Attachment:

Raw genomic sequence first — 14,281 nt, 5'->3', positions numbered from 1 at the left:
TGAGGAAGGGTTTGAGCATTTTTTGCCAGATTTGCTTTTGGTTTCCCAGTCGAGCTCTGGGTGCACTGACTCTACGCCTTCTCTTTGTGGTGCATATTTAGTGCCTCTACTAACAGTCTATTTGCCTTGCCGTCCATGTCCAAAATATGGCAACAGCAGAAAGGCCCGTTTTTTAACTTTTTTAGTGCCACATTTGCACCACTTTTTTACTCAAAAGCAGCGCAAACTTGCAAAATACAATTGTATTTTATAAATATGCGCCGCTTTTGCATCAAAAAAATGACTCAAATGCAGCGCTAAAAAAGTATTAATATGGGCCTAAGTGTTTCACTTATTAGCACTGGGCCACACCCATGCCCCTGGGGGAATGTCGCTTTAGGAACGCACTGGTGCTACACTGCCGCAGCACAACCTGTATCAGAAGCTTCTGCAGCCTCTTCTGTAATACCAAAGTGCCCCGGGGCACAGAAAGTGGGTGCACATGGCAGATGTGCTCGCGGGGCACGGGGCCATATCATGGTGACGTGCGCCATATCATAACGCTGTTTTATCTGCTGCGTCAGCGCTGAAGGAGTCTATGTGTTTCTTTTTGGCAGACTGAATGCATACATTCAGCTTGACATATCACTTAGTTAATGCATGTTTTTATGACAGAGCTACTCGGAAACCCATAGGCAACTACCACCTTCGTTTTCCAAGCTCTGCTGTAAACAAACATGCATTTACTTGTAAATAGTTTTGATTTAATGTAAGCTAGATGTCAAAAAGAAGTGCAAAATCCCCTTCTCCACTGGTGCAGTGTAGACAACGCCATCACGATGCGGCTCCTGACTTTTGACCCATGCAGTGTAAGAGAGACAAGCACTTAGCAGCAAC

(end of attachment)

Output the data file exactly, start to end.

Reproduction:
Raw genomic sequence first — 14,281 nt, 5'->3', positions numbered from 1 at the left:
TGAGGAAGGGTTTGAGCATTTTTTGCCAGATTTGCTTTTGGTTTCCCAGTCGAGCTCTGGGTGCACTGACTCTACGCCTTCTCTTTGTGGTGCATATTTAGTGCCTCTACTAACAGTCTATTTGCCTTGCCGTCCATGTCCAAAATATGGCAACAGCAGAAAGGCCCGTTTTTTAACTTTTTTAGTGCCACATTTGCACCACTTTTTTACTCAAAAGCAGCGCAAACTTGCAAAATACAATTGTATTTTATAAATATGCGCCGCTTTTGCATCAAAAAAATGACTCAAATGCAGCGCTAAAAAAGTATTAATATGGGCCTAAGTGTTTCACTTATTAGCACTGGGCCACACCCATGCCCCTGGGGGAATGTCGCTTTAGGAACGCACTGGTGCTACACTGCCGCAGCACAACCTGTATCAGAAGCTTCTGCAGCCTCTTCTGTAATACCAAAGTGCCCCGGGGCACAGAAAGTGGGTGCACATGGCAGATGTGCTCGCGGGGCACGGGGCCATATCATGGTGACGTGCGCCATATCATAACGCTGTTTTATCTGCTGCGTCAGCGCTGAAGGAGTCTATGTGTTTCTTTTTGGCAGACTGAATGCATACATTCAGCTTGACATATCACTTAGTTAATGCATGTTTTTATGACAGAGCTACTCGGAAACCCATAGGCAACTACCACCTTCGTTTTCCAAGCTCTGCTGTAAACAAACATGCATTTACTTGTAAATAGTTTTGATTTAATGTAAGCTAGATGTCAAAAAGAAGTGCAAAATCCCCTTCTCCACTGGTGCAGTGTAGACAACGCCATCACGATGCGGCTCCTGACTTTTGACCCATGCAGTGTAAGAGAGACAAGCACTTAGCAGCAAC